The other day I was talking to young YouTubers. Happy young people, creating, expressing and showing up as themselves. I was so amazed. How are you happy, passionate, and driven at your age doing exactly what you are passionate about?
There were musicians, guys making clothes, jewellery designers, spoken word artists…name it. When I was growing up, good honourable careers were to be a nurse, teacher, banker et al. And if you were a little more intelligent you could be a doctor, lawyer or accountant.
If you strayed from that space, you became an exemplar: ‘Don’t be like so and so.’ Many adults, my personal friends—and myself included, did careers. And we are still doing careers.
Now, late in life, a lot of us are doing careers and what we have always been passionate about. So many wasted years. I am passionate about farming. Even now, I farm, and when I retire, I will go full-time into farming.
Imagine if I started at 22 or 23? I have CEO friends who today the hottest thing to attend is when they are deejaying. Imagine if society allowed us – how different the world would be. Forgive my long answer.
Forgiven. What else is on your bucket list?
I am driven by a couple of things. The first is just to ensure I leave the space I occupy better. The day I decide to stop working at Google, I want to know Google is better because I was there.
My job is to create an environment that helps my colleagues to soar. How can I help? Where are you stuck? What do you need me to do? And how do I ensure I release my child as a good person who can contribute to society?
That’s what keeps me up. I am nearing retirement and I can’t wait to pack my things and move to the village, to live a quieter life, slow-paced life and bring my experience there. That’s a big list, more of a basin list haha!
You seem to be very constrained. What’s the craziest thing you’ve done?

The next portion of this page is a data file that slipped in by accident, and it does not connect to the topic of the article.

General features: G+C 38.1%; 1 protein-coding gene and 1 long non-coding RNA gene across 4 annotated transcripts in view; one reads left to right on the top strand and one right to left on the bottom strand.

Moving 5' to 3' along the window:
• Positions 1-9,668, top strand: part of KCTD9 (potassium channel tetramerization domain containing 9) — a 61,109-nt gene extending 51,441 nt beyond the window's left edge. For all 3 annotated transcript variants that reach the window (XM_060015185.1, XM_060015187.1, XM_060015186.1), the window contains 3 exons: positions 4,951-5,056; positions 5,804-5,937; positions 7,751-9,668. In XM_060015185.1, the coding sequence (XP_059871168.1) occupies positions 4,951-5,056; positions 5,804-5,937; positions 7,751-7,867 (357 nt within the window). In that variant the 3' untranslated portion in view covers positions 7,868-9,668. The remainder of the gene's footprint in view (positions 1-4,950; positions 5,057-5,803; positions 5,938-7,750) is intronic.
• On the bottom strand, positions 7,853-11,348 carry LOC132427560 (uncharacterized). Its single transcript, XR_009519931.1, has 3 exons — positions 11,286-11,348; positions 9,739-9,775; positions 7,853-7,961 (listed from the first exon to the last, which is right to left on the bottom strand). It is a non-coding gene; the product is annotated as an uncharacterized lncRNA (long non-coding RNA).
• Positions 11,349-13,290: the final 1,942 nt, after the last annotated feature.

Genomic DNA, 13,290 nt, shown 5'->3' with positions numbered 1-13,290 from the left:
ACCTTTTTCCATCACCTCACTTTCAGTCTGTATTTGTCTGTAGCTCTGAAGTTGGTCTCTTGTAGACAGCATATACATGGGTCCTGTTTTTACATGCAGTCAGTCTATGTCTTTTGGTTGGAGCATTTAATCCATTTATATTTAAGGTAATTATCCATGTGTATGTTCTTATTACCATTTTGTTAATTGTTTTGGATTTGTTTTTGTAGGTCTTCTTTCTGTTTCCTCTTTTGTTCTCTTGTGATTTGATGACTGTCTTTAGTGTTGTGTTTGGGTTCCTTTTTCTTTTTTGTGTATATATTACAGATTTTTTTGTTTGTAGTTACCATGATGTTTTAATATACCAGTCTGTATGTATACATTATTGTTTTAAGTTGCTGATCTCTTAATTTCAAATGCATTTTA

The way I managed my career. I worked at a job for 14 years and just resigned. I didn’t know where I was going. Cold turkey. I had no fallback plan.
I did that with a small baby and a brand-new mortgage. [chuckles]. Thankfully, I landed on my feet. I had gotten so comfortable in the job, and I would have retired there and it could have been an okay life, but I wanted to find out what more is out there.
What’s the soundtrack of your life right now?
[whispers] I am not a music person but let me call my daughter and ask haha! I read things more.
If you aren’t at work or home what other third place are you most likely to be?
At one of my very few friends’ houses.
Is it that lonely at the top?
I am a member of an organisation called YPO. Young President Organisation—a global organisation for CEOs and leaders. [long pause]. The way it works is that in Kenya we are about 140 members, and once you are a member you are equal to all the 140.
They have events every month that allow us to network. Even within YPO, we are organised into forums with seven to nine people, who become your ride-or-die. Literally. I have been a member for about five years and we meet monthly for five hours and we celebrate and talk.
It is very lonely being a leader but when you have other leaders you can speak to—not just about work, but everything, it gets easier. For instance, when my daughter was going to boarding school, by the end of that meeting I knew it was not only a good decision but that it was going to work.
They support you and understand you. In the forum, I joined some of the members who have been walking together for 25 years. Before YPO, I could have said leadership is a lonely journey, but now it is just exciting and fun.
Speaking of fun, when you think of the weekend what food comes to mind?
Nyama choma and chips. And by the way, nyama choma just needs to be eaten by itself, with salt. But I can’t live without chips.
Ooohh God. That is one food I cannot live without. I eat chips a lot. Since childhood, I have loved chips. I even grow potatoes.
What was your nickname growing up?
What remains unchanged about you since childhood?
I have always been cautious. Even my crazy decision was contemplated for a long while.
Your office is also very colourful. What colour is your life?
Orange. It is brilliant, yummy and warm.
What’s the best compliment you’ve received?
Thank you. Especially from people who I have worked with, because it means you did something right.
What never fails to make Aggy laugh?
Being asked to dance. Every time someone asks me, I just laugh. Haha!
What is the dumbest thing you’ve spent money on?
My friend and I decided to open a children’s salon. Whoa. We burnt money. The idea was amazing. We had executed it great and we had traffic of customers coming in but we didn’t do our due diligence about where we were being hosted.
What’s your superpower?
Who do you know that I should know?
My daughter. She is a good person. She works hard.